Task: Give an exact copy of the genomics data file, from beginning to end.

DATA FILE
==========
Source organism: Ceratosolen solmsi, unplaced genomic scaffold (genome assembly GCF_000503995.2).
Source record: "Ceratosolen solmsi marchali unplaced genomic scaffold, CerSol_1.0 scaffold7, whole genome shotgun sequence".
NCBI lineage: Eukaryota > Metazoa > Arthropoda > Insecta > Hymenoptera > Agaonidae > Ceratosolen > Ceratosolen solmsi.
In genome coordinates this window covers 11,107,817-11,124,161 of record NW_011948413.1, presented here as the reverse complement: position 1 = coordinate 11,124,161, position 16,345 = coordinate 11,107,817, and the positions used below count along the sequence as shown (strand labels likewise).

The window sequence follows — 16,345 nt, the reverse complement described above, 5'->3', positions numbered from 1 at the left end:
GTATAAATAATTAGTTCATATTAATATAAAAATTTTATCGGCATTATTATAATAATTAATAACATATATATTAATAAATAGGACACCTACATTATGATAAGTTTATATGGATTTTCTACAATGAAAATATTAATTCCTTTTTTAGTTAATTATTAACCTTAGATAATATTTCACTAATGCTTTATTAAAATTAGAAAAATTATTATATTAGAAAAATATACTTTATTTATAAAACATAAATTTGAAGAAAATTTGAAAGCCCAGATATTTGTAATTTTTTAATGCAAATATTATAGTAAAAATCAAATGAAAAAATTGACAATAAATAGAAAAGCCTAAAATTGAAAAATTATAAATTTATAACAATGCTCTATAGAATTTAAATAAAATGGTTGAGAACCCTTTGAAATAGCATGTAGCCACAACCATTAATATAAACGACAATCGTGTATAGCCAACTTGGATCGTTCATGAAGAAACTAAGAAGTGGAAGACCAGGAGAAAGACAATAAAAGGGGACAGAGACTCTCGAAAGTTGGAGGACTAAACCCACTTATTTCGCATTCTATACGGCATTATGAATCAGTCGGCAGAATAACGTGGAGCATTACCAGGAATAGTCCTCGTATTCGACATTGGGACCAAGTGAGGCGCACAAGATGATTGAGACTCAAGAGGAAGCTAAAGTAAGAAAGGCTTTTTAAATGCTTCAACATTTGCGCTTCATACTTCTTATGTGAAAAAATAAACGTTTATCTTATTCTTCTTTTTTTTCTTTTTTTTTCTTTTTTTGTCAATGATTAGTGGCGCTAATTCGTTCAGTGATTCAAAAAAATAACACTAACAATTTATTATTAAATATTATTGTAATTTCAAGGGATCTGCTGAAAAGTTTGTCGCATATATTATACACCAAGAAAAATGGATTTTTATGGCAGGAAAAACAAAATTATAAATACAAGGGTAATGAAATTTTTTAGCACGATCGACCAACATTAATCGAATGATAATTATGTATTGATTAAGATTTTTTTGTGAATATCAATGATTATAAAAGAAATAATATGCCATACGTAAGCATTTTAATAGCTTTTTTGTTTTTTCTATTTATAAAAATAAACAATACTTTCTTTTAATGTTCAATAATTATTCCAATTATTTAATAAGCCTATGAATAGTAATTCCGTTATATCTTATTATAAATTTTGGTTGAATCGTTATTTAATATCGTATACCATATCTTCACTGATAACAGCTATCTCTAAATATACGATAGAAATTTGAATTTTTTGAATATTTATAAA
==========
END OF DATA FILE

Source organism: Ceratosolen solmsi, unplaced genomic scaffold (genome assembly GCF_000503995.2).
Source record: "Ceratosolen solmsi marchali unplaced genomic scaffold, CerSol_1.0 scaffold7, whole genome shotgun sequence".
NCBI lineage: Eukaryota > Metazoa > Arthropoda > Insecta > Hymenoptera > Agaonidae > Ceratosolen > Ceratosolen solmsi.
In genome coordinates this window covers 11,107,817-11,124,161 of record NW_011948413.1, presented here as the reverse complement: position 1 = coordinate 11,124,161, position 16,345 = coordinate 11,107,817, and the positions used below count along the sequence as shown (strand labels likewise).

The window sequence follows — 16,345 nt, the reverse complement described above, 5'->3', positions numbered from 1 at the left end:
GTATAAATAATTAGTTCATATTAATATAAAAATTTTATCGGCATTATTATAATAATTAATAACATATATATTAATAAATAGGACACCTACATTATGATAAGTTTATATGGATTTTCTACAATGAAAATATTAATTCCTTTTTTAGTTAATTATTAACCTTAGATAATATTTCACTAATGCTTTATTAAAATTAGAAAAATTATTATATTAGAAAAATATACTTTATTTATAAAACATAAATTTGAAGAAAATTTGAAAGCCCAGATATTTGTAATTTTTTAATGCAAATATTATAGTAAAAATCAAATGAAAAAATTGACAATAAATAGAAAAGCCTAAAATTGAAAAATTATAAATTTATAACAATGCTCTATAGAATTTAAATAAAATGGTTGAGAACCCTTTGAAATAGCATGTAGCCACAACCATTAATATAAACGACAATCGTGTATAGCCAACTTGGATCGTTCATGAAGAAACTAAGAAGTGGAAGACCAGGAGAAAGACAATAAAAGGGGACAGAGACTCTCGAAAGTTGGAGGACTAAACCCACTTATTTCGCATTCTATACGGCATTATGAATCAGTCGGCAGAATAACGTGGAGCATTACCAGGAATAGTCCTCGTATTCGACATTGGGACCAAGTGAGGCGCACAAGATGATTGAGACTCAAGAGGAAGCTAAAGTAAGAAAGGCTTTTTAAATGCTTCAACATTTGCGCTTCATACTTCTTATGTGAAAAAATAAACGTTTATCTTATTCTTCTTTTTTTTCTTTTTTTTTCTTTTTTTGTCAATGATTAGTGGCGCTAATTCGTTCAGTGATTCAAAAAAATAACACTAACAATTTATTATTAAATATTATTGTAATTTCAAGGGATCTGCTGAAAAGTTTGTCGCATATATTATACACCAAGAAAAATGGATTTTTATGGCAGGAAAAACAAAATTATAAATACAAGGGTAATGAAATTTTTTAGCACGATCGACCAACATTAATCGAATGATAATTATGTATTGATTAAGATTTTTTTGTGAATATCAATGATTATAAAAGAAATAATATGCCATACGTAAGCATTTTAATAGCTTTTTTGTTTTTTCTATTTATAAAAATAAACAATACTTTCTTTTAATGTTCAATAATTATTCCAATTATTTAATAAGCCTATGAATAGTAATTCCGTTATATCTTATTATAAATTTTGGTTGAATCGTTATTTAATATCGTATACCATATCTTCACTGATAACAGCTATCTCTAAATATACGATAGAAATTTGAATTTTTTGAATATTTATAAA